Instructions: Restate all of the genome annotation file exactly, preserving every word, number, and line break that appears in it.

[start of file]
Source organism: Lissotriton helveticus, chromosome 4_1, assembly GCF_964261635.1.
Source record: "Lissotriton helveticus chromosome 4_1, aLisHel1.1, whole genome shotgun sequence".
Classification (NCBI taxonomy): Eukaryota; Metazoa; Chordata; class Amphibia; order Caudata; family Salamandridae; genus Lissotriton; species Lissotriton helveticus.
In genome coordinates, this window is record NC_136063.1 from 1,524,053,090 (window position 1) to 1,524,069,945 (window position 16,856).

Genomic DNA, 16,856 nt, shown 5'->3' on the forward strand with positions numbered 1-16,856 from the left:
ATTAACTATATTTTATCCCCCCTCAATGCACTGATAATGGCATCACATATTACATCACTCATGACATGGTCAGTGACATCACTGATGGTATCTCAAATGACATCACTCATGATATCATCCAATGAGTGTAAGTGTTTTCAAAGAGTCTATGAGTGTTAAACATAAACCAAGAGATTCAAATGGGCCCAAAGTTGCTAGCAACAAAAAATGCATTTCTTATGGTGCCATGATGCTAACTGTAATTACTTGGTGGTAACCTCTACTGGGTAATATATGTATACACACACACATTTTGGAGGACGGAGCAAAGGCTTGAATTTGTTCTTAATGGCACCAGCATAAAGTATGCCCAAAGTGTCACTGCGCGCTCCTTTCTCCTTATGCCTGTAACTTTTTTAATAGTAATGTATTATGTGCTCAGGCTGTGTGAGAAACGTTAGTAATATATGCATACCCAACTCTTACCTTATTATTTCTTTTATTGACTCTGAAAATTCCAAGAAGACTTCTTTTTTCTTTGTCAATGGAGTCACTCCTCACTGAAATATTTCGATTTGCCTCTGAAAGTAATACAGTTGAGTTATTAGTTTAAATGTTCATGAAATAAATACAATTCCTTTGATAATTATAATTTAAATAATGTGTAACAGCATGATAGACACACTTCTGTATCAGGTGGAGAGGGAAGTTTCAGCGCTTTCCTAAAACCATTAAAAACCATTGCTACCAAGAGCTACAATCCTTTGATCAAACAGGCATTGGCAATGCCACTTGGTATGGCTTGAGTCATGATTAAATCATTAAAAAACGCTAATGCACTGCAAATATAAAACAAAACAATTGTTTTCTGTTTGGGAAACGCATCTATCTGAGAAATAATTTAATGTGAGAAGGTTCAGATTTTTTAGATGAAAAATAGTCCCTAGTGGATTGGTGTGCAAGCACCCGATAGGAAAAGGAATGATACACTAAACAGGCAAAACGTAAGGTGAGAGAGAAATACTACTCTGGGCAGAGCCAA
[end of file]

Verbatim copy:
Source organism: Lissotriton helveticus, chromosome 4_1, assembly GCF_964261635.1.
Source record: "Lissotriton helveticus chromosome 4_1, aLisHel1.1, whole genome shotgun sequence".
Classification (NCBI taxonomy): Eukaryota; Metazoa; Chordata; class Amphibia; order Caudata; family Salamandridae; genus Lissotriton; species Lissotriton helveticus.
In genome coordinates, this window is record NC_136063.1 from 1,524,053,090 (window position 1) to 1,524,069,945 (window position 16,856).

Genomic DNA, 16,856 nt, shown 5'->3' on the forward strand with positions numbered 1-16,856 from the left:
ATTAACTATATTTTATCCCCCCTCAATGCACTGATAATGGCATCACATATTACATCACTCATGACATGGTCAGTGACATCACTGATGGTATCTCAAATGACATCACTCATGATATCATCCAATGAGTGTAAGTGTTTTCAAAGAGTCTATGAGTGTTAAACATAAACCAAGAGATTCAAATGGGCCCAAAGTTGCTAGCAACAAAAAATGCATTTCTTATGGTGCCATGATGCTAACTGTAATTACTTGGTGGTAACCTCTACTGGGTAATATATGTATACACACACACATTTTGGAGGACGGAGCAAAGGCTTGAATTTGTTCTTAATGGCACCAGCATAAAGTATGCCCAAAGTGTCACTGCGCGCTCCTTTCTCCTTATGCCTGTAACTTTTTTAATAGTAATGTATTATGTGCTCAGGCTGTGTGAGAAACGTTAGTAATATATGCATACCCAACTCTTACCTTATTATTTCTTTTATTGACTCTGAAAATTCCAAGAAGACTTCTTTTTTCTTTGTCAATGGAGTCACTCCTCACTGAAATATTTCGATTTGCCTCTGAAAGTAATACAGTTGAGTTATTAGTTTAAATGTTCATGAAATAAATACAATTCCTTTGATAATTATAATTTAAATAATGTGTAACAGCATGATAGACACACTTCTGTATCAGGTGGAGAGGGAAGTTTCAGCGCTTTCCTAAAACCATTAAAAACCATTGCTACCAAGAGCTACAATCCTTTGATCAAACAGGCATTGGCAATGCCACTTGGTATGGCTTGAGTCATGATTAAATCATTAAAAAACGCTAATGCACTGCAAATATAAAACAAAACAATTGTTTTCTGTTTGGGAAACGCATCTATCTGAGAAATAATTTAATGTGAGAAGGTTCAGATTTTTTAGATGAAAAATAGTCCCTAGTGGATTGGTGTGCAAGCACCCGATAGGAAAAGGAATGATACACTAAACAGGCAAAACGTAAGGTGAGAGAGAAATACTACTCTGGGCAGAGCCAA